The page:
The Unlikely Rise of


Masha Gessen


I woke up because someone was shaking me. Kate’s face looked terrified. “They are saying something about Galina on the radio,” she half whispered. “And a gun. I think… I don’t understand.”

I got out of bed and stumbled into the tiny kitchen, where Kate had been making breakfast and listening to Echo Moskvy, the country’s best news and talk radio station. It was a Saturday morning, unusually light and crisp for November in Moscow. And I was not worried: somehow, Kate’s fear did not impress me. Whatever she had heard—or, with her limited Russian, misheard—might be the beginning of yet another great story. As the chief correspondent for Russia’s leading newsmagazine, Itogi, I felt all great stories were my fiefdom. And there were a lot of great stories. In a country that was inventing itself, every city, every family, and every institution was, in some sense, uncharted territory. The year was 1998. Since the early 1990s, virtually every piece I wrote was a tale no one had told before: I spent about half my time outside Moscow, traveling to conflict zones and gold mines, orphanages and universities, abandoned villages and burgeoning oil towns, writing their stories. The magazine, which was owned and financed by the same magnate as Echo Moskvy, rewarded me by never questioning my extravagant travel schedule and by frequently placing my stories on the cover.

In other words, I was one of those young people who had gained everything in the 1990s. Many people older and younger than I was had paid dearly for the transition. The older generation had lost its savings to hyperinflation and its identities to the apparent destruction of all Soviet institutions. The younger generation was growing up in the shadow of its parents’ fear and, often, failure. But I had been twenty-four years old the year the Soviet Union collapsed, and my peers and I had spent the 1990s inventing our careers and what we thought were the ways and institutions of a new society. Even as violent crime seemed to become epidemic in Russia, we felt peculiarly secure: we observed and occasionally described the criminal underworld without ever feeling that it might affect our existence. Plus, I was certain that things would only get better: I had recently bought a dilapidated former communal apartment in the very heart of Moscow, and I was now renovating it before moving out of the flat I rented with Kate, a British editor working for an oil trade publication. I envisioned myself starting a family in that new apartment. And this particular Saturday, I had an appointment with the contractor to go shopping for bathroom fixtures.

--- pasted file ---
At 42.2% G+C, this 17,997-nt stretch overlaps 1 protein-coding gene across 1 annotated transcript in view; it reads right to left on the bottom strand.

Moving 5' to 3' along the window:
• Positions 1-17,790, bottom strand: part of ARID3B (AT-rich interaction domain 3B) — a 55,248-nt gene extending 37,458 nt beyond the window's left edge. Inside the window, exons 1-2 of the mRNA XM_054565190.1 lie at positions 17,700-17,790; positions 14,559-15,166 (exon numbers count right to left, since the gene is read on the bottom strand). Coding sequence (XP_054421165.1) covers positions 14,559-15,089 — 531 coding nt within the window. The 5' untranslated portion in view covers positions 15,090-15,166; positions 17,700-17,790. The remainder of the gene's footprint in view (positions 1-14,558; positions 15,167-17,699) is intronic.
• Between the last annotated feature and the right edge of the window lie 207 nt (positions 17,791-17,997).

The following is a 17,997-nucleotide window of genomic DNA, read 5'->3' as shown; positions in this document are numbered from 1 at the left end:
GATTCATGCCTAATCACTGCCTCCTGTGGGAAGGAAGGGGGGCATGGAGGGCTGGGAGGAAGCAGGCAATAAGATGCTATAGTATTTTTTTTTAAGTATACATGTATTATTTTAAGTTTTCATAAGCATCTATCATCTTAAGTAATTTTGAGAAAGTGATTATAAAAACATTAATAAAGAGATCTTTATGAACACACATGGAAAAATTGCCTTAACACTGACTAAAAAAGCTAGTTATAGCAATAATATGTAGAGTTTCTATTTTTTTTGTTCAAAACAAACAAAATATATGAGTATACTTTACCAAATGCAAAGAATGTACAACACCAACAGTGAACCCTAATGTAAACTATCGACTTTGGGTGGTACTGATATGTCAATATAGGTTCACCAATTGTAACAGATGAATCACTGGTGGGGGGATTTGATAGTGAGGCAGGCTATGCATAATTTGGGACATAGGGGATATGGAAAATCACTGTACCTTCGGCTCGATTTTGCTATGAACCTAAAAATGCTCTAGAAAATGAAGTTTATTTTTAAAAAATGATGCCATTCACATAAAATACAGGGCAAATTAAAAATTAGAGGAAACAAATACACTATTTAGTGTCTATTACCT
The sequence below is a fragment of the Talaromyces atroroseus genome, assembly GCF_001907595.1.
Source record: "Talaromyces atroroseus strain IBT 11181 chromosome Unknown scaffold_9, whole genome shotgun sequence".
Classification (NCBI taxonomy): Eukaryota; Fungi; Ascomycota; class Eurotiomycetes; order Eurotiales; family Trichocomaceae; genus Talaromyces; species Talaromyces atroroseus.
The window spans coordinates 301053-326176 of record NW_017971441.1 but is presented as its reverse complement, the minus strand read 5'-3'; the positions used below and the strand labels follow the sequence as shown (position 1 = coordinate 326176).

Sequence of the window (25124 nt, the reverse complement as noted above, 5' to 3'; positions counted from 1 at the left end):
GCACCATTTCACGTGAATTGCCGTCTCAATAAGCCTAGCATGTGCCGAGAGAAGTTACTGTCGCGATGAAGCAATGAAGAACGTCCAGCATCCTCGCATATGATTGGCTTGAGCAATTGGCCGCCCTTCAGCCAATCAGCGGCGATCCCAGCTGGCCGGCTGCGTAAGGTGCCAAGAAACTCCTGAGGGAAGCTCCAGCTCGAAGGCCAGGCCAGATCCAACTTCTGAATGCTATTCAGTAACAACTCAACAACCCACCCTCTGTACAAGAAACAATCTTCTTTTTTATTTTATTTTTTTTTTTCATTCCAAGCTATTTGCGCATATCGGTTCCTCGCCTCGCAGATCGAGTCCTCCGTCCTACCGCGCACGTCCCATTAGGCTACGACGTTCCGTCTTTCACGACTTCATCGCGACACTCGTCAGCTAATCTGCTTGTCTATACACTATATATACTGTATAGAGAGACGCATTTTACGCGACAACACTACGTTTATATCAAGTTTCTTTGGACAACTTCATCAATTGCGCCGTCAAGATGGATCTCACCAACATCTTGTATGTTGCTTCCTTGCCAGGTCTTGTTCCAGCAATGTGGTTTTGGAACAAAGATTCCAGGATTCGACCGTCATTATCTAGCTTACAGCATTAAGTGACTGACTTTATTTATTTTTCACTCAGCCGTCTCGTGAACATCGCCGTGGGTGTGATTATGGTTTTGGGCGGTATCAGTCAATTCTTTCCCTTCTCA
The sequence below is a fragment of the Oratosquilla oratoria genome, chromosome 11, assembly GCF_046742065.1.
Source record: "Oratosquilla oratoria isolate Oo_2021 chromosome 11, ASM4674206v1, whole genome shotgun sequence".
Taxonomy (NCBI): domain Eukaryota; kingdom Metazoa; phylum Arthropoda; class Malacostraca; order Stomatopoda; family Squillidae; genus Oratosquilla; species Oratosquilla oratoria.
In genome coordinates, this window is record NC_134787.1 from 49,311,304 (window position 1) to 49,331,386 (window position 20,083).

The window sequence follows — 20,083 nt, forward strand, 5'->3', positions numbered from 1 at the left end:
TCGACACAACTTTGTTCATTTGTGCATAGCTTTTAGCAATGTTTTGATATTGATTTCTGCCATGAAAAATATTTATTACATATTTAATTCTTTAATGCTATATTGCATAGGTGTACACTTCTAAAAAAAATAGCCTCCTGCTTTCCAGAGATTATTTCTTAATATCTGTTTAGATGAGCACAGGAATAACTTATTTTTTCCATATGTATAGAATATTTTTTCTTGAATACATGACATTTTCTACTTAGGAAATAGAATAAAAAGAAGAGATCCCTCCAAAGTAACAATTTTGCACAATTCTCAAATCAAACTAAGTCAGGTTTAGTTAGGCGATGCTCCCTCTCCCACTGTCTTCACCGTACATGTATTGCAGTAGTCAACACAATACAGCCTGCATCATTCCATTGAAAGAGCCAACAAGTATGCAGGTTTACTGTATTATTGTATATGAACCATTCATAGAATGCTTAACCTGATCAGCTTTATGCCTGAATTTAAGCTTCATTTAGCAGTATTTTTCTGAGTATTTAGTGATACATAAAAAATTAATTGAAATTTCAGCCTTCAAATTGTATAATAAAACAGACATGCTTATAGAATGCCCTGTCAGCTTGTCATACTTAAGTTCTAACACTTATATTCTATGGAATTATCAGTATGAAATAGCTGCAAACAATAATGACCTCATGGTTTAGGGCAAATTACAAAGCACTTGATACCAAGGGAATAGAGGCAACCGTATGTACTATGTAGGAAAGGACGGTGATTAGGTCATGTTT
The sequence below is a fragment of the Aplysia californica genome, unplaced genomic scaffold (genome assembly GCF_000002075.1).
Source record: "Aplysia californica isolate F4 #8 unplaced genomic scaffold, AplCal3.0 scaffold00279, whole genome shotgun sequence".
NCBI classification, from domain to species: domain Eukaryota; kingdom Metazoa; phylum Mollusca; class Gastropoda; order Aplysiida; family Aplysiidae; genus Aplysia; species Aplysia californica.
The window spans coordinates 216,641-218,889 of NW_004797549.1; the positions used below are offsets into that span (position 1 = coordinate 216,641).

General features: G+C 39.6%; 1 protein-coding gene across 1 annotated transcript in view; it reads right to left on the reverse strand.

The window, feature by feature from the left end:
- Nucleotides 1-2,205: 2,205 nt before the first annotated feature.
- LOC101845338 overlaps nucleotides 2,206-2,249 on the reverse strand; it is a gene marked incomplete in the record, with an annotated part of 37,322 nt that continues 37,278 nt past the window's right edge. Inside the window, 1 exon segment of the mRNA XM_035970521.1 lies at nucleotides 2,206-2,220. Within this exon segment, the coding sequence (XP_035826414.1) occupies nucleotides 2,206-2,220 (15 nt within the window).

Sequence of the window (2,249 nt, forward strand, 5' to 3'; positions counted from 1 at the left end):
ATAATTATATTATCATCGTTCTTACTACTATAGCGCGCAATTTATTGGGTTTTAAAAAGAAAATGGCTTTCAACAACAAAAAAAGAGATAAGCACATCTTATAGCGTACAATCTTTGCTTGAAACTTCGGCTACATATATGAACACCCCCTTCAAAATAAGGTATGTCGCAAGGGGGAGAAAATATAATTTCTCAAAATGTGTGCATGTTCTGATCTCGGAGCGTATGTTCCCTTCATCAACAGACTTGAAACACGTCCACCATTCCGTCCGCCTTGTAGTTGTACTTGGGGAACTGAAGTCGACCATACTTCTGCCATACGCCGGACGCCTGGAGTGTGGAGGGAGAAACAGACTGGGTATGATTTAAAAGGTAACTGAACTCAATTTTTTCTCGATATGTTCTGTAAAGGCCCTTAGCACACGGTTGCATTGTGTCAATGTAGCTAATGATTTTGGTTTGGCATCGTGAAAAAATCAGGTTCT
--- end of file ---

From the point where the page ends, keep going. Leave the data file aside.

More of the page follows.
KATE GESTURED AT THE BOOM BOX as though it were a source of toxins, and looked at me questioningly. Galina Starovoitova, whose name the newscaster was repeating over and over, was a member of the lower house of parliament, one of Russia’s best-known politicians, and a friend. In the late 1980s, when the empire teetered on the brink of collapse, Starovoitova, an ethnographer, became a pro-democracy activist and the most prominent spokesperson for the people of Nagorno-Karabakh, an Armenian exclave in Azerbaijan that was then engulfed in the first of many armed ethnic conflicts that would mark the dissolution of the Eastern Bloc. Like several other academics turned politicians, she had seemed to emerge in the spotlight instantly. Though she had lived in Leningrad since she was an infant, the people of Armenia nominated her as their representative to the first quasi- democratically elected Supreme Soviet, and in 1989 she was voted into office by an overwhelming majority. In the Supreme Soviet, she became a leader of the Interregional Group, a minority pro-democracy faction whose leadership also included Andrei Sakharov and Boris Yeltsin. As soon as Yeltsin was elected president of Russia in 1990—at that point largely a ceremonial and even aspirational post—Galina became his closest adviser, counseling him officially on ethnic issues and unofficially on everything else, including government appointments. In 1992, Yeltsin was considering Galina for the post of minister of defense; such an appointment, of a civilian and a woman whose views bordered on the pacifist, would have been a grand gesture in classic early-1990s Yeltsin style, a message that nothing would ever be the same in Russia and perhaps in the world.